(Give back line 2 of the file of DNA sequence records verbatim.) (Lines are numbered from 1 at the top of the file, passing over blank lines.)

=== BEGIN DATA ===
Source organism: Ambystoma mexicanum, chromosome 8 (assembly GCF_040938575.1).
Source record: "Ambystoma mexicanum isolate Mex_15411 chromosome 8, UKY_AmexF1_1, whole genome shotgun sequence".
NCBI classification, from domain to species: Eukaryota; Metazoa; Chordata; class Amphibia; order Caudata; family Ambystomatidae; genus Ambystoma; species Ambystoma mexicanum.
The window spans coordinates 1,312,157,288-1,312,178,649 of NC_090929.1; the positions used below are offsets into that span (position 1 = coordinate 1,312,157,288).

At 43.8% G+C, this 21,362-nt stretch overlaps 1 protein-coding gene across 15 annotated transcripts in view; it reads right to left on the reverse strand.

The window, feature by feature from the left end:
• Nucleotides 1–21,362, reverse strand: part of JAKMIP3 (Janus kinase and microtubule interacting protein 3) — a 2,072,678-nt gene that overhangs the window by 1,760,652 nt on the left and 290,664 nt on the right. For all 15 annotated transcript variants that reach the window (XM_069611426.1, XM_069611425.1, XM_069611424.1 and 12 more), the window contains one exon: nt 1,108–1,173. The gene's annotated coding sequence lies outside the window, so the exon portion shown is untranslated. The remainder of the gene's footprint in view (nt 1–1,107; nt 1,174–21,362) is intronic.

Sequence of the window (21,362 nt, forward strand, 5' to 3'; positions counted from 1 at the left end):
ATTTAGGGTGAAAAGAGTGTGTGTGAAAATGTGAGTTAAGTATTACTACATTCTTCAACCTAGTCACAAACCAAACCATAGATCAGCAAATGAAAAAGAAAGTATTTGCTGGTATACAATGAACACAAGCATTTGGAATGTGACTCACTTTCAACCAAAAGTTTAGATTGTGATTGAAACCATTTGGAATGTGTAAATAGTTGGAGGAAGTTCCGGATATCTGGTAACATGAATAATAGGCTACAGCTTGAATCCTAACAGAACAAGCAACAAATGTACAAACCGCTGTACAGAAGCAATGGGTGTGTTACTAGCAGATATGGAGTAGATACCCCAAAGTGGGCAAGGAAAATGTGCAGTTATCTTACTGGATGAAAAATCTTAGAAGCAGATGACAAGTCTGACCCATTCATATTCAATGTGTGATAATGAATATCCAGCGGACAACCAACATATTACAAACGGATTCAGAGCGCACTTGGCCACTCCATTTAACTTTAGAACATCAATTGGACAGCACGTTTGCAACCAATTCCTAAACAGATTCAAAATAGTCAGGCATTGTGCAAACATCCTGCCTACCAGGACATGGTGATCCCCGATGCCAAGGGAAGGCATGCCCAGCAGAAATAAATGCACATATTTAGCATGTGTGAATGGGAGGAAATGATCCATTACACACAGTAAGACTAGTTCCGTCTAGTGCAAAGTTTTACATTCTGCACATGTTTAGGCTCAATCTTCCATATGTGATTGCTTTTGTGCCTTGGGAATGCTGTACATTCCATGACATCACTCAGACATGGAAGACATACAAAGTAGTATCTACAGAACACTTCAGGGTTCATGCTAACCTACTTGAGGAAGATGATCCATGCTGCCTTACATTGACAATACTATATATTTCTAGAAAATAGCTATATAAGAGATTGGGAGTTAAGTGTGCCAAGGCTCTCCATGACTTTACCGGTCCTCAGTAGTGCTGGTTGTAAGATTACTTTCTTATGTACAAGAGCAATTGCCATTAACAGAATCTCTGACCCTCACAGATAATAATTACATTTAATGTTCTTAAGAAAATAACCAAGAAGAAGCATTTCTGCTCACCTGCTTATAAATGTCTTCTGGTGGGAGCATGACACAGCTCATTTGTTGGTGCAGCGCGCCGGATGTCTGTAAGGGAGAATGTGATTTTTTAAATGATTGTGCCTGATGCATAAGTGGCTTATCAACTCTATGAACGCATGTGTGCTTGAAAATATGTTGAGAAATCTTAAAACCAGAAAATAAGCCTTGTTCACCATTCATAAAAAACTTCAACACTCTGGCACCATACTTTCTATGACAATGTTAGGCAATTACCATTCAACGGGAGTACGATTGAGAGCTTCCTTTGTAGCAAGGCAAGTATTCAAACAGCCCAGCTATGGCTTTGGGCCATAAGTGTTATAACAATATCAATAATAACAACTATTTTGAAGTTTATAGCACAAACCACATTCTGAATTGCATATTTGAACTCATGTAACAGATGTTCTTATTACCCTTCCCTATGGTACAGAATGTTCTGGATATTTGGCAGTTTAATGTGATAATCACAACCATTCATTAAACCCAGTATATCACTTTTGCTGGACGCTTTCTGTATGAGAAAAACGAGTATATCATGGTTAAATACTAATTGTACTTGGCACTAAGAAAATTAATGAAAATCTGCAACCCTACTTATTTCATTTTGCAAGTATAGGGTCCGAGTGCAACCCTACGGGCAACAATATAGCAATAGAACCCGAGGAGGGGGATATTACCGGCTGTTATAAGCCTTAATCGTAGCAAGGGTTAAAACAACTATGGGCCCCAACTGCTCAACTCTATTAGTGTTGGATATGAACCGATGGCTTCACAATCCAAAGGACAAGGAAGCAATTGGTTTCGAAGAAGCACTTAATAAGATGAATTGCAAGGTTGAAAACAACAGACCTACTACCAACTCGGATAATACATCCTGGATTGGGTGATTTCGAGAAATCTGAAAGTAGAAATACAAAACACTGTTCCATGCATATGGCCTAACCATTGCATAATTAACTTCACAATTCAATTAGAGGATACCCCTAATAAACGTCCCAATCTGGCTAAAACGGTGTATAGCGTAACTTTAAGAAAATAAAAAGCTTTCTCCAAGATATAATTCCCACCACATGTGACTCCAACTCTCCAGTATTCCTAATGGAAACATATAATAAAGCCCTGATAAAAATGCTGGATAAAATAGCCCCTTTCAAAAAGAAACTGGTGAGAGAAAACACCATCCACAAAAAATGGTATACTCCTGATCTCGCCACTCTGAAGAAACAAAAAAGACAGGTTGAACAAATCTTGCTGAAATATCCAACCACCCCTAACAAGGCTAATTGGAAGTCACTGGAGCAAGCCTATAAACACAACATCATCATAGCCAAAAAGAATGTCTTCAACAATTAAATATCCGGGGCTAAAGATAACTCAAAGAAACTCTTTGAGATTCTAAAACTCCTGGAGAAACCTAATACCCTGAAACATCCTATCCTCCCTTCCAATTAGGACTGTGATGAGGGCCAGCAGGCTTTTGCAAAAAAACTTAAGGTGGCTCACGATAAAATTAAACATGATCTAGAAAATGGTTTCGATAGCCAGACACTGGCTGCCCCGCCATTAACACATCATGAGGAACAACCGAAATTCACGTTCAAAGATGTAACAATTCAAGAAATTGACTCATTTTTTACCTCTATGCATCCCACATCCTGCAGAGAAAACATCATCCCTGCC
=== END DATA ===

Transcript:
Source record: "Ambystoma mexicanum isolate Mex_15411 chromosome 8, UKY_AmexF1_1, whole genome shotgun sequence".